Public festivals generally aren’t exactly what we personally would devise, especially in a country like the United States, where Catholics have always been a minority. Still, we shouldn’t let the perfect be the enemy of the good. It is beneficial to have festivities that draw us out of our houses and into convivial conversations with our neighbors. I find it heartwarming, in an era with so many other indicators of cultural decline, that youngsters are still dressing up and trooping through their neighborhoods every 31st of October, while grown-ups still take the trouble to reward them with treats.

Catholics are fortunate. Our death festivities do not end with tricks or treats. Halloween gives way to All Saints’ Day, which feels like an oasis in the midst of our cycle of death. Here, we remember that our journey is arduous for a reason: The end point is glorious enough to justify great toil. It is encouraging, on the Solemnity of All Saints, to reflect on how trials and hardships can, in the end, be stars in the crowns of God’s elect. Children are encouraged to draw or celebrate their favorite saints, but it’s also fun to reflect on the many anonymous saints, who are forgotten to us, but not to God. It’s their feast, too. All Saints’ Day has something of the mood of a long-anticipated family reunion.

Finally, we come to the most somber of the three days. On All Souls’ Day, most of us remember the souls we personally know who have died. We contemplate the souls in purgatory with some mixture of compassion and longing: Though they are suffering, these souls know that they will eventually taste God’s glory. We ourselves would like to be so blessed.

For the present, we offer prayers, in hopes that they may be a strengthening draught for those who now toil to cleanse themselves from the taint of sin.

On All Souls’ Day, I like to take my children to a local cemetery. They are surprisingly interested in reading the names and dates on the headstones, and we pray for these strangers and reflect on the countless other souls who have passed through this world for the next.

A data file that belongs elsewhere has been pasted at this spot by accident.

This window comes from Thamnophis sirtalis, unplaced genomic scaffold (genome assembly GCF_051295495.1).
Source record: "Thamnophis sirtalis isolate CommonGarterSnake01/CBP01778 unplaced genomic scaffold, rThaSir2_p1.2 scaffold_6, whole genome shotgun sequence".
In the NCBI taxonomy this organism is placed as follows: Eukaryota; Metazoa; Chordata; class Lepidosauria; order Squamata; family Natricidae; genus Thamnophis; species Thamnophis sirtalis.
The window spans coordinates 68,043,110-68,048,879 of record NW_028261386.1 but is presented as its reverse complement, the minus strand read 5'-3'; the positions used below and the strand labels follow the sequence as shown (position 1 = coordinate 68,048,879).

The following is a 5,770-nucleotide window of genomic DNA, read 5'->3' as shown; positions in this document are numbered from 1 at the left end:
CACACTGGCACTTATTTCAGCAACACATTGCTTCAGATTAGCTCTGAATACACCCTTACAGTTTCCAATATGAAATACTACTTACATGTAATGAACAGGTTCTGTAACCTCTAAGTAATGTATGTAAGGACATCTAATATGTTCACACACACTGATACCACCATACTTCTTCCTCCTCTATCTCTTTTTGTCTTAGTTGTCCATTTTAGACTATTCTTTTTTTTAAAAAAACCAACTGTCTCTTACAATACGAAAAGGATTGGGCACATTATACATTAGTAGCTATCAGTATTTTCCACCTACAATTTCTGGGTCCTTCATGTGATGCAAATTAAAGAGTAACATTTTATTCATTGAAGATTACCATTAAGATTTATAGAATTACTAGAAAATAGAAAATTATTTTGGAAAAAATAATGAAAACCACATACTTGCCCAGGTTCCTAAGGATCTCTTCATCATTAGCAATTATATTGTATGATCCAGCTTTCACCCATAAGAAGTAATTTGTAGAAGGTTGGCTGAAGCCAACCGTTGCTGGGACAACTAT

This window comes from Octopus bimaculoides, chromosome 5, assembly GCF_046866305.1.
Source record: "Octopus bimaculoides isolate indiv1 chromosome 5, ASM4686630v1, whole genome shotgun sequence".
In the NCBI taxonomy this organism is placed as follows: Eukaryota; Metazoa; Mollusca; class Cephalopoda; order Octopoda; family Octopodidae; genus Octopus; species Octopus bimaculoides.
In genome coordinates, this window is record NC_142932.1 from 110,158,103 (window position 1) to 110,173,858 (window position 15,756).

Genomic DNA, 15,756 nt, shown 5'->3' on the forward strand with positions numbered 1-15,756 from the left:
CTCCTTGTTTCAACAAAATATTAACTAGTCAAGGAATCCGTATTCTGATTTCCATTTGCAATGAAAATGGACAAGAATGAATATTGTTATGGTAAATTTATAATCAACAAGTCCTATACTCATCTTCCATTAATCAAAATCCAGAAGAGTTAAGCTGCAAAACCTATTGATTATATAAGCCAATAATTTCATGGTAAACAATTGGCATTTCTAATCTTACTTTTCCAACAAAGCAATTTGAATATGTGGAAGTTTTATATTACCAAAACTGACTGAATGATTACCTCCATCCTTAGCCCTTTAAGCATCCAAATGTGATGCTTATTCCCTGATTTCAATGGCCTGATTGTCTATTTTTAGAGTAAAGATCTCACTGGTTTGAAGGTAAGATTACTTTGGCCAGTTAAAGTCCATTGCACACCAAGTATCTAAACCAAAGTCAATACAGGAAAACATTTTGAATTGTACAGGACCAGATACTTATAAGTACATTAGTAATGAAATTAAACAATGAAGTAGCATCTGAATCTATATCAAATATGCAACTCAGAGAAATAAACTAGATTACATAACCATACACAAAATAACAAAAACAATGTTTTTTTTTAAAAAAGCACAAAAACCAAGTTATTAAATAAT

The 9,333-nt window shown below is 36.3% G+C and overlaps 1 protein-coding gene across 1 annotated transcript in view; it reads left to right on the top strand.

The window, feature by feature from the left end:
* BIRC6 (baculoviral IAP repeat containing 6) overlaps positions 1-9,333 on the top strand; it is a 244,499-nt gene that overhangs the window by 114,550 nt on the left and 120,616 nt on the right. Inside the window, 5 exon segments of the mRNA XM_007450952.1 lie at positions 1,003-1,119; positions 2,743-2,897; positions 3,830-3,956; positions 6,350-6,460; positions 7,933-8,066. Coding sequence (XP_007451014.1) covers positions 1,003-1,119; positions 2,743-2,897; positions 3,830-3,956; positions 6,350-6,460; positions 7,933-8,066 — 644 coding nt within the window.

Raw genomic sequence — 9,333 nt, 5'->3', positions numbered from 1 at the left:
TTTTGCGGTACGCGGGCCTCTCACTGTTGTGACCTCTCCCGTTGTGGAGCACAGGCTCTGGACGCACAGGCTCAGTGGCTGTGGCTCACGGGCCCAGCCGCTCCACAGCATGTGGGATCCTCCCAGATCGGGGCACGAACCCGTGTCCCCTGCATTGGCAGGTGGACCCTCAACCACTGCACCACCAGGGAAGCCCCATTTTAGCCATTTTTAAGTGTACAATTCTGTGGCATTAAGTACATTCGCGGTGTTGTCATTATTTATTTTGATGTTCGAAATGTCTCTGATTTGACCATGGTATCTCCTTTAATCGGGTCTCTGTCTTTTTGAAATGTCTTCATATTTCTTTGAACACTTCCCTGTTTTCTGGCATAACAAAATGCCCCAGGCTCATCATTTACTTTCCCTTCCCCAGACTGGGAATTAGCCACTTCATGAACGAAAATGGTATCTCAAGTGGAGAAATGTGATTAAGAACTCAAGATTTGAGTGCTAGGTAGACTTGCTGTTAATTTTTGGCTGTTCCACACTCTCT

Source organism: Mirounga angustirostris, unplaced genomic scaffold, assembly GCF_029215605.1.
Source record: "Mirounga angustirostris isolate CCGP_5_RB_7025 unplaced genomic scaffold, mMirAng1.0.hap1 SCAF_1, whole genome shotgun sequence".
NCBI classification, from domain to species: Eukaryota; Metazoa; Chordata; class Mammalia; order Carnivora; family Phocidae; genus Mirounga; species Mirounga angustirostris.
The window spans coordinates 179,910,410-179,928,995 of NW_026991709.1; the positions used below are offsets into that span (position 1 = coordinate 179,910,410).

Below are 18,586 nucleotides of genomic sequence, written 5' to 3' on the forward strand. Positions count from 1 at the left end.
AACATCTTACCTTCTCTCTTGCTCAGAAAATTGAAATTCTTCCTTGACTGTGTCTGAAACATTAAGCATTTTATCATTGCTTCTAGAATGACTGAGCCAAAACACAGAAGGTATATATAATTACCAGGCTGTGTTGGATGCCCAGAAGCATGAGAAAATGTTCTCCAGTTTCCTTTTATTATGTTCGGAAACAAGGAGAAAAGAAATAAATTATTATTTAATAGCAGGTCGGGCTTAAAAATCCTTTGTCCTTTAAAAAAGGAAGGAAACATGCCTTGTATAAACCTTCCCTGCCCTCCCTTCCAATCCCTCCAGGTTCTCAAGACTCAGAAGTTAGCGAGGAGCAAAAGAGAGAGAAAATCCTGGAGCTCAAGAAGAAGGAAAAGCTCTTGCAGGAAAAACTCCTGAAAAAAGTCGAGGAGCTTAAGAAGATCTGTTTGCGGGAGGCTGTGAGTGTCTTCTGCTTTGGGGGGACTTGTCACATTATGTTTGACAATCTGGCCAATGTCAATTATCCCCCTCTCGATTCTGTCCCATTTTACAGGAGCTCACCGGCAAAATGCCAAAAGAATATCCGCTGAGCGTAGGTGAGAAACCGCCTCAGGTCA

After the spooky revelries of Halloween, and the sonorous anthems of All Saints, there is a peace to be found in that quiet cemetery walk. This is a component of human existence. The grave is not the end, but it is an end, and we needn’t spend our lives in fear of it. Death seems lonely, but we know that God does not leave us at the mercy of a Hades or Osiris, dark gods of the pagan underworld. As Christians, we can conquer our fear of mortality, living and dying in hope, in the arms of Jesus and Mary and under the loving eyes of saints who have gone before us.

The Death Triad is placed at exactly the right point in the year. All Hallows’ Eve, All Saints and All Souls come upon us at exactly the moment when all of us grieve a little for a dying world and a dying year. The refulgent beauty of September has given way to quiet and cold. The frost usually kills my beloved garden right around this time. Even if life hasn’t delivered other particular hardships in the meanwhile (as it sometimes does), these little losses always feel representative of greater decline in our society, the Church or the world at large. There are always reasons to grieve.

Halloween, All Saints and All Souls remind us that it is good to grieve and, at the same time, that those who mourn shall be comforted. We should take this opportunity to reflect on death and to pray for a happy one, for ourselves as those we love.

Rachel Lu, Ph.D., teaches philosophy at the University of St. Thomas in St. Paul, Minnesota.